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These are the things I find to be useful in getting back to sleep.

1: Stretching out a little bit seems to get the blood flowing and can loosen up tight muscles.  I'll usually do some basic leg and back stretches for a few minutes while doing some slow deep breathing.  I keep the lights off during this time.  Light is one of my main enemies to falling back asleep in good order.  Once I'm stretched out and calmed down, I go back to bed and try to get more rest. 

2. Listening to audio books or podcasts that I've already heard a million times usually works too.  Ideally this can be done with earbuds so as not to be too disruptive to the rest of the sleeping household.  I turn the volume down as low as I can without straining to hear it.  Because it's something I've heard before I'm not really paying attention to the details of what's being said.  I'm just hearing something familiar which is calming and then somewhere in the timeline I just doze off.  Again... no light.  Sometimes I'll listen to a historical documentary on YT.  In that case I turn the monitor off.  Light, especially from the blue end of the spectrum (very common in digital devices) is a natural trigger for waking up.  If I'm trying to go back to sleep... NO LIGHT

3. It's also useful for me to remember that just because I'm not sleeping, doesn't mean I'm not getting some rest.  Rather than stress out over it, which is not restful or going to aid in getting back to  sleep, I try to amuse myself with more fun thoughts like " If I won the lottery tomorrow, what would be the first step towards completing my homestead?"  I can run down that bunny trail forever.  I usually fall asleep before I've even finished choosing which earth mover I'd buy/rent to do the earthworks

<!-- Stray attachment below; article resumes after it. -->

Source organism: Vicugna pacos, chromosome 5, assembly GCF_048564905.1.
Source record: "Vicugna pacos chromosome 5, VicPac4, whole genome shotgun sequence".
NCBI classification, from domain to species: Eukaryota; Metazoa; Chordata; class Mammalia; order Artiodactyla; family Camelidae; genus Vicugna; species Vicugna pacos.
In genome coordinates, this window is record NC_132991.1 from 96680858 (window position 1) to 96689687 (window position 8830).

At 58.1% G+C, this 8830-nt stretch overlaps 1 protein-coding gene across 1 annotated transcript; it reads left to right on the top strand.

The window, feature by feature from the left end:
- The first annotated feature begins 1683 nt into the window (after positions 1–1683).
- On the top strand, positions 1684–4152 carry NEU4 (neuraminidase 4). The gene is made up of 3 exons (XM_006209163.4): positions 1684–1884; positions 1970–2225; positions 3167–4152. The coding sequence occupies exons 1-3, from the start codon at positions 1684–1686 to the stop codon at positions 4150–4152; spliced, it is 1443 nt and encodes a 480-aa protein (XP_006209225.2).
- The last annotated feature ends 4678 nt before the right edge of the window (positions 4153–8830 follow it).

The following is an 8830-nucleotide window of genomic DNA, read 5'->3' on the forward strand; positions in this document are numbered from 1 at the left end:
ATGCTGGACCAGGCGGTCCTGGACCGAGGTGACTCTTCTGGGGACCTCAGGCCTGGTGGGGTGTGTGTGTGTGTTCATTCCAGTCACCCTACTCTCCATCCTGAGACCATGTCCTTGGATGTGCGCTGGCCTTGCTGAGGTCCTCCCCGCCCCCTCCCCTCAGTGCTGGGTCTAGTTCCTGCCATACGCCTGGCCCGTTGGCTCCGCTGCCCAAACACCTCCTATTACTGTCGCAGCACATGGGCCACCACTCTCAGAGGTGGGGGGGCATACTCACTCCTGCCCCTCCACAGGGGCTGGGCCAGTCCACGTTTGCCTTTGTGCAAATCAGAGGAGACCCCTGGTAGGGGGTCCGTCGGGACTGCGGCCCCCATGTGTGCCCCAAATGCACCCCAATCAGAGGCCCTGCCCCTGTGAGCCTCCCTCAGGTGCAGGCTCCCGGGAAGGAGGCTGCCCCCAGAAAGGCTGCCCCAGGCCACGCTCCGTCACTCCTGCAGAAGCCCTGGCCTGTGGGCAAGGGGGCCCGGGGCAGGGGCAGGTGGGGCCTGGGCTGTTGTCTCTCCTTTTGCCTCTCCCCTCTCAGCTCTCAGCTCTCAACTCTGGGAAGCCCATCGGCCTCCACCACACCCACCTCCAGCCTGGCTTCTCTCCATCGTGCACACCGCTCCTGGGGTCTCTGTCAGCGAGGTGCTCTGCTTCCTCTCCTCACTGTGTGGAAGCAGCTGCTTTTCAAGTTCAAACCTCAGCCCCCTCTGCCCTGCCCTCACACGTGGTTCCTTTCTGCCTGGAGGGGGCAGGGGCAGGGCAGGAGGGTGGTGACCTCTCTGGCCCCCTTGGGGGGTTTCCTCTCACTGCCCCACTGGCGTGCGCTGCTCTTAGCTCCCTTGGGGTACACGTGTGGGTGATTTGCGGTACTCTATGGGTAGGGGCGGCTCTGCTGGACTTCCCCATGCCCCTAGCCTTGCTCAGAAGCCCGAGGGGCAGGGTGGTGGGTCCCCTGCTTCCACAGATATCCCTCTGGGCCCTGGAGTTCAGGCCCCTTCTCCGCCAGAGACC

4. Midnight snacks!  yay!  Sometimes it's useful to make a snack and just chill out for an hour or so before trying to go back to sleep.  I like something with fat and protein.  No sugar/carbs.  The other night I had a couple eggs and a few slices of my homemade lonzino (dry cured pork loin).  Let that settle in my stomach for an hour and then... ZZZZzzzzzz

5. Just give up on sleep.  Sometimes it's just not gonna happen so I'll stay up and try to catch up on some other tasks like general organizing of stuff in the "junk drawer".